I'll give you the holy grail of examples. Male and female tennis players receive equal prize money in grand slam tournaments, despite the fact that men play best of five set matches while women play best of three.

Now imagine this commonplace scenario in a grand slam final: two male players duke it out over a five set match, while the women's final goes for its maximum three sets. This means the women have played only three-fifths the amount of tennis that the men have played (60%). And the prize money is equal...


In the 2012 Australian Open, Victoria Azarenka received $2.3 million for winning the women's singles title. In doing so she played a total of just 15 GAMES in 7 tennis matches.

The men's 2012 Australian Open champion was Novak Djokovic, who also received $2.3 million but played 55 GAMES in 7 tennis matches.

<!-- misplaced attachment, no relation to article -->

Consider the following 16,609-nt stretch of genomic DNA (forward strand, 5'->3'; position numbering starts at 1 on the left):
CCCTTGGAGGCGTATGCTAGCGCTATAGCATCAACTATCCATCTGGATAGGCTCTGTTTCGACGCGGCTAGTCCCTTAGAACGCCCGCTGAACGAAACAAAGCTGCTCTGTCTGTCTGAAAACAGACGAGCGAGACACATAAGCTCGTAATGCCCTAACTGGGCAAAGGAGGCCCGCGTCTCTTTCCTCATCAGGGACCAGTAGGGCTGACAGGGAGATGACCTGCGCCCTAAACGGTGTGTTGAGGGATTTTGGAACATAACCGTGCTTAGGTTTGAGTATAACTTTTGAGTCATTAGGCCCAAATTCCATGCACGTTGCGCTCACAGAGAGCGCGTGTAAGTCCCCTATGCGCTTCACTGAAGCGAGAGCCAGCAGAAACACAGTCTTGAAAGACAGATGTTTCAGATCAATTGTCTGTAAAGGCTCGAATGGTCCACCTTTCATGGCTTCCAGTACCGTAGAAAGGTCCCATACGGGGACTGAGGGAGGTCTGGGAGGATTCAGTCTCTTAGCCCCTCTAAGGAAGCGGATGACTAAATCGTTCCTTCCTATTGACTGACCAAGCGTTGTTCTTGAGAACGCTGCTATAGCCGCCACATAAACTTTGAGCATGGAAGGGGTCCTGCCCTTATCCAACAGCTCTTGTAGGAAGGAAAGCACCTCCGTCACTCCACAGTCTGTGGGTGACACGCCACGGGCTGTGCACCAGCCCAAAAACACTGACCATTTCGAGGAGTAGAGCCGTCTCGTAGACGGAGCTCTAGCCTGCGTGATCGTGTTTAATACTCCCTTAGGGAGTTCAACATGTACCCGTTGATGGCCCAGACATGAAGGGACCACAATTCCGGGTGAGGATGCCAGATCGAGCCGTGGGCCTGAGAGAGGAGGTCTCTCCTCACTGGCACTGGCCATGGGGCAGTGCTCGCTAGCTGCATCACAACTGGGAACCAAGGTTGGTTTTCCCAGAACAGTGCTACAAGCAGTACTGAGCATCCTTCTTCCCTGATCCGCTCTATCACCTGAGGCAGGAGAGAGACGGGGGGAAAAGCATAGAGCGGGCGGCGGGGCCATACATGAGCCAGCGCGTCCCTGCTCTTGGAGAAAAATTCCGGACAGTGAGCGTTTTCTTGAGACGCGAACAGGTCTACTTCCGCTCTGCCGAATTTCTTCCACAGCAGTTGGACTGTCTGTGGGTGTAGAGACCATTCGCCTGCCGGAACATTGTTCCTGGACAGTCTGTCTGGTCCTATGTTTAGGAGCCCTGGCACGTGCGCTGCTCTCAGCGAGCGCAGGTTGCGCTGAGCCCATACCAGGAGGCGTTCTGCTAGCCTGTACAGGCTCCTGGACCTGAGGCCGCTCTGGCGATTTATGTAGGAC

These kind of disparities are an outrage. Male players are clearly working harder than the women and therefore deserve more money. This is also disenfranchising for the crowds who pay to watch these events because it will artificially inflate ticket prices as female athletes are being paid a disproportionately large sum of prize money (compared to male athletes) in relation to to the amount of revenue that they are actually generating for tournament organisers.

Now obviously the above is only a specific example in a professional sport. BUT I assure you that this same principle (women getting paid more for the same amount of work, or the same for LESS work) is actually apparent in MANY PROFESSIONS AND MANY FIELDS. Other fields where I have been exposed to this FIRST HAND are the police force and the military.

The whole concept of men being paid more is nothing but a feminist fairy tale.

Dennis said...


I could understand your comments, to some degree, if they were aimed at feminists and feminism, but blaming all American Women is a bit of overkill. Suffice it to say that most American Women are not feminists.
Having spent two years traveling all over Southeast Asia I can also understand the fascination with Asian women. They almost always have a ready smile, there is an exotic quality about them and they generally are very easy to get along with as people.
You will find that if one watches any number of foreign films, especially out of Asia, that men and women have exactly the same problems.